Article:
All the feelings, mostly how do I keep myself safe to protect my unborn baby. So little was known, so the thoughts of passing anything or the harm while pregnant was (and still is) scary. I had a relatively complicated pregnancy and delivery with my first so I was really looking forward to smooth sailing. In some ways it has been because of how little interaction I've had with healthcare providers and the general public - in other ways just new worries like, what if the second wave hits right when I need to give birth? Is it safe to go to a hospital? Will my husband be allowed to be with me? All those fun thoughts.

For those pregnant at home during isolation, can you tell us about what that’s been like - both good and bad?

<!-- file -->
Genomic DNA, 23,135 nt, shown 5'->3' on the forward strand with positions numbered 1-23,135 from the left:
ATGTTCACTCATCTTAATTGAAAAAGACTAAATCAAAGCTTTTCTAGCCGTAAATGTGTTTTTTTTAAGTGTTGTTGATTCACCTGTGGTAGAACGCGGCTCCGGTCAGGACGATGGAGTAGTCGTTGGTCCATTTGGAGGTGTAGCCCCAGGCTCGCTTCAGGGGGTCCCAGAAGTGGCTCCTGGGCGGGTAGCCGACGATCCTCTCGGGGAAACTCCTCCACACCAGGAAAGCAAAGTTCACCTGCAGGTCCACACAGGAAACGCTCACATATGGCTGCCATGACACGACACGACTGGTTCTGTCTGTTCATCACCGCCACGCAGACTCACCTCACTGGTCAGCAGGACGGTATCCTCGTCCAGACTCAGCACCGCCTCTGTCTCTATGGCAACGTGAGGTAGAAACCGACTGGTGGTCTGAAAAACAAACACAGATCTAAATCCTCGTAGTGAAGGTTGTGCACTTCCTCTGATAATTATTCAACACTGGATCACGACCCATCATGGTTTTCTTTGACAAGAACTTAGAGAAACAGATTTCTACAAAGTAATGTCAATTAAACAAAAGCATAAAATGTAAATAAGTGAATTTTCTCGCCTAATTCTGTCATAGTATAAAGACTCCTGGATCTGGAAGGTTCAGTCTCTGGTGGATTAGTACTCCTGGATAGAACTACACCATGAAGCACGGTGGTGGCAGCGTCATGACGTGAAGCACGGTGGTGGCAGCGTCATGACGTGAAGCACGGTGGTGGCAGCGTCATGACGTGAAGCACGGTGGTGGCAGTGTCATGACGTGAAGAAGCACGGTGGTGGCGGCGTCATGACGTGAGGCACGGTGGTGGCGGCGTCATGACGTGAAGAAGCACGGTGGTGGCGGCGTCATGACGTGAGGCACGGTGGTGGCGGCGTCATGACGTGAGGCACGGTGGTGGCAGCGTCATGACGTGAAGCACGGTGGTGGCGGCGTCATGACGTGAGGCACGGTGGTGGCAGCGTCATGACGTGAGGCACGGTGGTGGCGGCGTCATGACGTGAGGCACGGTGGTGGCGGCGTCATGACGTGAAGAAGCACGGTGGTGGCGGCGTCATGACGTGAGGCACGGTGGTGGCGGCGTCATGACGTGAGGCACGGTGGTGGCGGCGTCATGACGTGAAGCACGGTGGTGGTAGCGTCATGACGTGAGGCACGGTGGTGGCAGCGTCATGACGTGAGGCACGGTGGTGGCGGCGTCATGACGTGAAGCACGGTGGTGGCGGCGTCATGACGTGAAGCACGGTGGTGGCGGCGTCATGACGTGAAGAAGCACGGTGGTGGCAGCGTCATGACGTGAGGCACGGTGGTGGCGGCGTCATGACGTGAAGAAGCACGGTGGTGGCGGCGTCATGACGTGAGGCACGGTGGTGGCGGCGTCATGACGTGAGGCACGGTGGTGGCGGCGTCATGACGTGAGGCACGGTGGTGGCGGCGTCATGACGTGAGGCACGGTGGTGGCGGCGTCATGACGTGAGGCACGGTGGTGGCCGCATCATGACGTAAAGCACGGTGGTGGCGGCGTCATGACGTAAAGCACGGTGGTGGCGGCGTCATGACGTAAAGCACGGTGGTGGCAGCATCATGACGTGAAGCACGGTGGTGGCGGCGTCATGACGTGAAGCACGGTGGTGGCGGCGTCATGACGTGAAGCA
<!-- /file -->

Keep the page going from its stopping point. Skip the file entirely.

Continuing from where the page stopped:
Pregnant at home 24/7 with a toddler does in fact suck as**. We live in a townhome so would heavily rely on near by parks and trails to get a change of scenery and give my active toddler space to run. With things closed we have had to get creative with more indoor activities.

What have been your biggest joys during this time?
Breakfast. Pre-pandemic we would literally all race out the door with no breakfast and no time for anything. Now our schedules are so flex that we can plan to have some time to eat together as a family. Usually that means I get up before everyone, put in a few work hours, make breakfast for Dario and get to sit and eat with him before he is off to preschool. Being pregnant it is a joy to wear yoga pants EVERY DAMN DAY, or no pants should you feel inclined - instead of my normal business casual attire for work. Along those lines it is also nice to be able to work where I am most comfortable: a recliner, my desk for a few hours or in bed if it is a "feeling the pregnancy" kind of day and also nice to take breaks to go for short walks.